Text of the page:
In an essay written in 1991 entitled “Consuming Isak Dinesen,” Susan Hardy Aiken points out that following the filming of Out of Africa and Babette’s Feast, “‘Isak Dinesen’ had once again become a pop icon, the subject of fascinated speculation, fashionable imitation, and culinary fabrication” (3). Indeed, since Meryl Streep and Robert Redford first introduced Karen Blixen and Denys Finch Hatton to a mass audience, Out of Africa has been put to any number of commercial uses as part of a wave of reactionary nostalgia in Western popular culture. The ease with which Blixen’s work has been thus coopted seems to confirm the complicity of the “pro-native” Blixen’s representation of her African farm with hegemonic discourse. Indeed, one of the consequences of the commercial success of Out of Africa has been to facilitate dismissal of Blixen by reading her work backwards, as it were, through the filmmakers’ glossing, and turning her books into “mere supplements to capitalist technology” (Aiken 4).
Ngugi wa Thiong’o, whose depictions of the Kenyan landscape and the struggles over it contrast sharply with Blixen’s, reads any connection between the exploitation in and of Blixen’s work not backwards but forwards, seeing a “continuity” between Blixen’s Africa and postcolonial Kenya (Moving the Centre xiii), and Blixen herself as “embod[ying] the great racist myth at the heart of the Western bourgeois civilization” (135). 1 While such dismissive readings, in Aiken’s view, overlook a number of complicating factors, including Blixen’s role as a woman in colonial society, 2 I nevertheless propose to explore in more precise terms Ngugi’s allegation of racist continuity between the colonial and postcolonial, initially through an analysis of Out of Africa in terms of the European tradition of pastoral, and then through an examination of the wider questions posed by that analysis concerning the occupation and commodification of tracts of African land, both in Kenya and South Africa. Answers to these latter questions provide ways to demonstrate the persistence long into the postcolonial era of certain colonial attitudes to culture, cultivation, and conservation, a persistence that in part explains the connection between Blixen’s writerly exploitation of Africa and Africans, and her exploitability as a medium for those interested in selling exotic colonial chic to a Western audience still hungry for the safari image of Africa.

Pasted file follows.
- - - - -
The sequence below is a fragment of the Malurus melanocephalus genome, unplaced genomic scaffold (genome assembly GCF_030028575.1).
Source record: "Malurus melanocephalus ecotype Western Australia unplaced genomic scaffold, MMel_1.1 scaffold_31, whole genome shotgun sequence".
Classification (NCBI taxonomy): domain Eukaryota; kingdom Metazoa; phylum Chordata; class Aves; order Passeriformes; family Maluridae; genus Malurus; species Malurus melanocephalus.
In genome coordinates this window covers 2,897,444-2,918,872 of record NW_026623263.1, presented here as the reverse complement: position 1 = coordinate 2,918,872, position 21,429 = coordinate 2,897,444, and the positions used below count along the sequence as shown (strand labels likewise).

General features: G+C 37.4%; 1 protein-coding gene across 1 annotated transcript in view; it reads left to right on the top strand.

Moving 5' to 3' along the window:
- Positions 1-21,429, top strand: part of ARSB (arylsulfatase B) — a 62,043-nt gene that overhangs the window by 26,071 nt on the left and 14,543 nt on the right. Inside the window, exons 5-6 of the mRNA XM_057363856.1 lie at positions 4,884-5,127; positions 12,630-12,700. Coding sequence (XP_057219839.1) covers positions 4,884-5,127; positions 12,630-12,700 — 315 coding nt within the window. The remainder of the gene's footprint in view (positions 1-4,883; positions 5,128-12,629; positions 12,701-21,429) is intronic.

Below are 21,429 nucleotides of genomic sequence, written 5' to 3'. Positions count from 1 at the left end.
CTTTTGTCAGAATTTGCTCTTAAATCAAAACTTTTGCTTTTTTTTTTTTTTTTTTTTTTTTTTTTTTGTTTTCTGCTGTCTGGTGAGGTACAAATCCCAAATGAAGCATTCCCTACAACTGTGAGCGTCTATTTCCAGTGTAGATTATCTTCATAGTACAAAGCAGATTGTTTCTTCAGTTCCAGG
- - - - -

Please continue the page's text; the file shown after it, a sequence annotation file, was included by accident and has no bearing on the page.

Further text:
Let us start where Blixen starts, with the farm which she had. The opening sentence of Out of Africa establishes her having (or having had) the farm as the point of departure for the whole book, without any history of prior possession, without any reference to negotiation or purchase, and without the slightest hint that settlers’ rights to their farms might have been “secured by murder and sustained by extortion” (Ward 51). 3 Having the farm, according to Blixen’s formulation, a formulation faithfully repeated in the movie with Meryl Streep’s beautifully nuanced voice-over, at once [End Page 63] proud and regretful, naturalizes Blixen’s presence in Africa; she had a farm the same way one might have brown hair or a bad temper, a particular experience or disease. Her having the farm is no more a political act than Old MacDonald’s having of his farm in the nursery song.
The comparison with Old MacDonald may appear trivial, but the apparent innocence of both texts depends on and promotes the assumption that it is part of the natural order of things for individuals to have farms. Moreover, in the same way that the nursery song identifies for children a certain knowledge of various farm animals and what they say, Blixen’s work provides a certain knowledge of Africa and what it says, while the limited articulacy of farm animals matches the limited articulation ascribed to Africans. However, while the song implies the more or less autonomous type of farm that we might call a smallholding with its mix of stereotypical farm animals all oinking, quacking, mooing, and producing directly for Old MacDonald, Blixen’s 6,000-acre plantation, requiring intensive labor to produce coffee for export and encompassing the space of some...